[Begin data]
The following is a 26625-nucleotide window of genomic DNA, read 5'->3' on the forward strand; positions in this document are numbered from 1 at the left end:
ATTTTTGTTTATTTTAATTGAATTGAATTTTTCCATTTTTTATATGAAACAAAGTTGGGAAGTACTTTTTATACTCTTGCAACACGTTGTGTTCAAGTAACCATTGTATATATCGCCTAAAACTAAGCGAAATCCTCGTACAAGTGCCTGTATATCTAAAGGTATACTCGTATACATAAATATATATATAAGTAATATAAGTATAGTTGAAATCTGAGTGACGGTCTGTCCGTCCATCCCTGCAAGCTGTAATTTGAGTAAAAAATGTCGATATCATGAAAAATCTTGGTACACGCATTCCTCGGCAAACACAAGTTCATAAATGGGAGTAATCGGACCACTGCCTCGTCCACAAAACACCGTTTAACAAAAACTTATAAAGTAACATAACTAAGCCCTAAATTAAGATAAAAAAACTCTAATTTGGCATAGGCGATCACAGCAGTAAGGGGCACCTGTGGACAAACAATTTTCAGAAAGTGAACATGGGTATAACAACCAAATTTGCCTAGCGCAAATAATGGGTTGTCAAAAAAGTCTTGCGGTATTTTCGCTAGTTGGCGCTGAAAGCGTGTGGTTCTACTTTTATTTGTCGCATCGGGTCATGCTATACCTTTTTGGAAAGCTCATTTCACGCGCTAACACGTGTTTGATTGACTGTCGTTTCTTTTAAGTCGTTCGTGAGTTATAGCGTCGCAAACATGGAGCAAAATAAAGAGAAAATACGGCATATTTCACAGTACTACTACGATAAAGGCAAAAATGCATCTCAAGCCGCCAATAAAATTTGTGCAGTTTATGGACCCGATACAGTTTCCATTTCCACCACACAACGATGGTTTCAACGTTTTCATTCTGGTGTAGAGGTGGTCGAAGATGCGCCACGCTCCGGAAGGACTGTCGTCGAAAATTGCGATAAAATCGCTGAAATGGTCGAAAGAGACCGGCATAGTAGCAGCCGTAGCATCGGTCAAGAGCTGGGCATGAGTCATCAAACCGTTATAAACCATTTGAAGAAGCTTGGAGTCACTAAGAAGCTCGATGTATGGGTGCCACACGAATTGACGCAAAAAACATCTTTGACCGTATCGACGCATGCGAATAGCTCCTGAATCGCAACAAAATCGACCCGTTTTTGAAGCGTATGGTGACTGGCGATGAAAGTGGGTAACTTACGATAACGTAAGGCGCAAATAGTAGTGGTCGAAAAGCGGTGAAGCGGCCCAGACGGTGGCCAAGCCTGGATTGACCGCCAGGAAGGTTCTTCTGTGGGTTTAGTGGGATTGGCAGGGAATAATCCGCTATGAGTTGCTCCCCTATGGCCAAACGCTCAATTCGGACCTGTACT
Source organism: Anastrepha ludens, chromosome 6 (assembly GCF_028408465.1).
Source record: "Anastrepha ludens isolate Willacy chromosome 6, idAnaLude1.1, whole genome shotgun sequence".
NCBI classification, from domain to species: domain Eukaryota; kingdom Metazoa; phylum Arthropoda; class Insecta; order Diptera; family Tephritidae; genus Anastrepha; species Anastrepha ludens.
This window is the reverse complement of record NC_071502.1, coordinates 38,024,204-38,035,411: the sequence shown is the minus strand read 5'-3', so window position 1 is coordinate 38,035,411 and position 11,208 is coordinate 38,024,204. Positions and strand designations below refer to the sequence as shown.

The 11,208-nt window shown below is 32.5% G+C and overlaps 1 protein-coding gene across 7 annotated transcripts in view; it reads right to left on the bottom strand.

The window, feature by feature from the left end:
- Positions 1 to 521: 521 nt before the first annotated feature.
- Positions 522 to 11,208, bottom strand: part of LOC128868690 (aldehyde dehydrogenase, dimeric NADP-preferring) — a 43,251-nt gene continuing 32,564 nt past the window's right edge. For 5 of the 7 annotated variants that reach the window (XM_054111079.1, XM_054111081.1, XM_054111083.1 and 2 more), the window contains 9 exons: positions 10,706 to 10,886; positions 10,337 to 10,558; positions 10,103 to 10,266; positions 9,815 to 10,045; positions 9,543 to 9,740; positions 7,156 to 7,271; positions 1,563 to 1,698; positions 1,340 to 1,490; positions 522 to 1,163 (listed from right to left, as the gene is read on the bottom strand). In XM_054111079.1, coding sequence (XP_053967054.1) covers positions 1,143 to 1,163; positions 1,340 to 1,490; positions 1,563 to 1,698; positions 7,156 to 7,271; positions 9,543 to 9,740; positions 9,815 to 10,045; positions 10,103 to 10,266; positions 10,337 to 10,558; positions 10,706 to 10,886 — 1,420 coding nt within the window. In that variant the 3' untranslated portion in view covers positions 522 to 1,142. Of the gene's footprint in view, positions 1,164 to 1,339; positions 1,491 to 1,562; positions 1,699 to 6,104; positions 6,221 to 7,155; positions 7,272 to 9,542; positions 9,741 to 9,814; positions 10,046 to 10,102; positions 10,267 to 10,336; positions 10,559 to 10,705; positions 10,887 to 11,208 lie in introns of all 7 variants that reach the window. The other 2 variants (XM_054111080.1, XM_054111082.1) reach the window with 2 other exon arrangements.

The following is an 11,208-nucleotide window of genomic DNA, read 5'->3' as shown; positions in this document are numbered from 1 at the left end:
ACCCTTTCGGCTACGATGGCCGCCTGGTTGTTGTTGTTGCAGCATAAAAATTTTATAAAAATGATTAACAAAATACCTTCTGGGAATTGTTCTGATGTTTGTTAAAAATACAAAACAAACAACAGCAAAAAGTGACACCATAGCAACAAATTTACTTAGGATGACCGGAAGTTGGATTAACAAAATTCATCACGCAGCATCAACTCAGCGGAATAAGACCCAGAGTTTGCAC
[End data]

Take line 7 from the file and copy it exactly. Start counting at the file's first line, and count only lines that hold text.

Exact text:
The 11,208-nt window shown below is 32.5% G+C and overlaps 1 protein-coding gene across 7 annotated transcripts in view; it reads right to left on the bottom strand.